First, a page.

Battling Corruption in Indonesia’s Elections


The staggeringly long list of candidates voters were choosing between hangs outside a polling station in North Sumatra. Photo from Wikimedia Commons/ Davidelit.

While the vote was largely free and fair, there are issues that Indonesian authorities must address before the next election.
On April 17, Indonesia, the world’s third-largest democracy, held the biggest and most-complex single-day elections in world history: 193 million registered voters, 20,500 candidates, and 800,000 polling booths. It was the first time Indonesia held presidential, legislative, and provincial and local elections at the same time.

Beware of Former Corruption Convict Legislative Candidates


The Indonesia Corruption Watch (ICW) has released a list of 46 former corruption convicts who are registered as legislative candidates of the Provincial People's Representatives Council (DPRD) and the Regional Representatives Council (DPD) for the 2019-2024 period. This list has been updated through community input, from originally 38 identified candidates, later increasing to 40, and finally to 46 candidates identified as former corruption convicts.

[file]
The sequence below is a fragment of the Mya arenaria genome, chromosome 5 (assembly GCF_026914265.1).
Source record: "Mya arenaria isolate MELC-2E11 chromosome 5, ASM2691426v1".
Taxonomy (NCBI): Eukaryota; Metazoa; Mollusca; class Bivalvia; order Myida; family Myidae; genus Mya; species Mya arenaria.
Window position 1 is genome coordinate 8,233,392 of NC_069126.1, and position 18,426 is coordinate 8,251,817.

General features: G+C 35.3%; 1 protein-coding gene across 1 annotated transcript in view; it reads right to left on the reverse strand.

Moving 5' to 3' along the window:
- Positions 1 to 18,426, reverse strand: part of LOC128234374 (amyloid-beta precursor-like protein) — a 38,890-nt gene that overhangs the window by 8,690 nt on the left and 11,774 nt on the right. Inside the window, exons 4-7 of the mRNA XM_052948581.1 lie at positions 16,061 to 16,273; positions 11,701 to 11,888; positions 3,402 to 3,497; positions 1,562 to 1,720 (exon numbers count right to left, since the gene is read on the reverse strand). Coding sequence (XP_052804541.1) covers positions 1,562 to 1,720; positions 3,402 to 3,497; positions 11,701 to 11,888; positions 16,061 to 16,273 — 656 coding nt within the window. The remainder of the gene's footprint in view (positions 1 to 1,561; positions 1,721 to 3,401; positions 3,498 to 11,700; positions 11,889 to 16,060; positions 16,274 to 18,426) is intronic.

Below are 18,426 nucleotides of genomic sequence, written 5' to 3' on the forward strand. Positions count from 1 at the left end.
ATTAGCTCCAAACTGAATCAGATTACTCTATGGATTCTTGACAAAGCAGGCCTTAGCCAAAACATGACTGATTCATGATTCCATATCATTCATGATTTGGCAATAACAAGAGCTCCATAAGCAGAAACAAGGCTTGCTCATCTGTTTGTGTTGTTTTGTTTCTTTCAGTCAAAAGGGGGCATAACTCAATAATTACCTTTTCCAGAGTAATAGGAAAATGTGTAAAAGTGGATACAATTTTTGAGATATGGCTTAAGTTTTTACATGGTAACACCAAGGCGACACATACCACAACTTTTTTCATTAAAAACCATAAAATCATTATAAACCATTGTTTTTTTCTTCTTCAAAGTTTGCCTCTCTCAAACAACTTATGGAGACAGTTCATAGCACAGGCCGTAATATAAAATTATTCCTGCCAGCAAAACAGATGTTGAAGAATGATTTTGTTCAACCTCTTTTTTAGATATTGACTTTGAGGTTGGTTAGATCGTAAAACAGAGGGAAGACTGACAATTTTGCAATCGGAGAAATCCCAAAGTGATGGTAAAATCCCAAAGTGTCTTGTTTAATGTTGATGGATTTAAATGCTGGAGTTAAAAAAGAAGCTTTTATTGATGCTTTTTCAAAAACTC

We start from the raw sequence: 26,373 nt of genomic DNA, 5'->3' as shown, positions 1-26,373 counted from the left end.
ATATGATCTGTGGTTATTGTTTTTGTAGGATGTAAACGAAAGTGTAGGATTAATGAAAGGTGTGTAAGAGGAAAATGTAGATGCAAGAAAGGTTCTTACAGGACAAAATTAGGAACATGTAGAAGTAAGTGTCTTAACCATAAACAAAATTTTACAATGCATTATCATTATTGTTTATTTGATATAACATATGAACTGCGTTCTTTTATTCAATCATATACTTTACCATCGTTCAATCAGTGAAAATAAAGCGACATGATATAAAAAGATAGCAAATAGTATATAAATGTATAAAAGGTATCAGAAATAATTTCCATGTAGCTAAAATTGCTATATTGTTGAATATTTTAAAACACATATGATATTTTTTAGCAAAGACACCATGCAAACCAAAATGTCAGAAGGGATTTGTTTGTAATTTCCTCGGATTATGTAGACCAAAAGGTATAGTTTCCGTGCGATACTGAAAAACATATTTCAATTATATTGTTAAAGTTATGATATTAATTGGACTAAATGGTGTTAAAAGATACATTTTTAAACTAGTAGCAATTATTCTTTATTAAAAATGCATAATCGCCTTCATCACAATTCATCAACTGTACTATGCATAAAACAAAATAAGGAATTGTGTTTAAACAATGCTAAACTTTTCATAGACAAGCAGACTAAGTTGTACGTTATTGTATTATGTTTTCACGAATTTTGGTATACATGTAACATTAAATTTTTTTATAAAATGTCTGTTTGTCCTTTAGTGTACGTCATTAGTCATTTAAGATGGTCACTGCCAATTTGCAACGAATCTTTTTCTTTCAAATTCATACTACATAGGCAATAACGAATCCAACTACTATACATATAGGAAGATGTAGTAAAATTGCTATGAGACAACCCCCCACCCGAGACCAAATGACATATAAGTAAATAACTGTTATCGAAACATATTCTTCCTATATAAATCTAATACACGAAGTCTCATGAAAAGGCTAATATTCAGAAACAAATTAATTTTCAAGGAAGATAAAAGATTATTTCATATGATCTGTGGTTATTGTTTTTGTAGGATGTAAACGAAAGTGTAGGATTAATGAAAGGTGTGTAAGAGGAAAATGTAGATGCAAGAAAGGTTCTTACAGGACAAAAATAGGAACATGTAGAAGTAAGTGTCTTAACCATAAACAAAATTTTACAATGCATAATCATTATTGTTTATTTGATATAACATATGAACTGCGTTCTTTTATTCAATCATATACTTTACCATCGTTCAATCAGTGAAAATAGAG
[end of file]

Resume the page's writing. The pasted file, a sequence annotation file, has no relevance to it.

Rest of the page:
Trends of Corruption Prosecution 2017

Election is one of the ways to make leadership circulation running well. Otherwise, the government would potentially entering authoritarian government which tends to be corrupt. Election needs to be conducted in a democratic country, both at the national level (presidential election) as well as at the local level (regional election).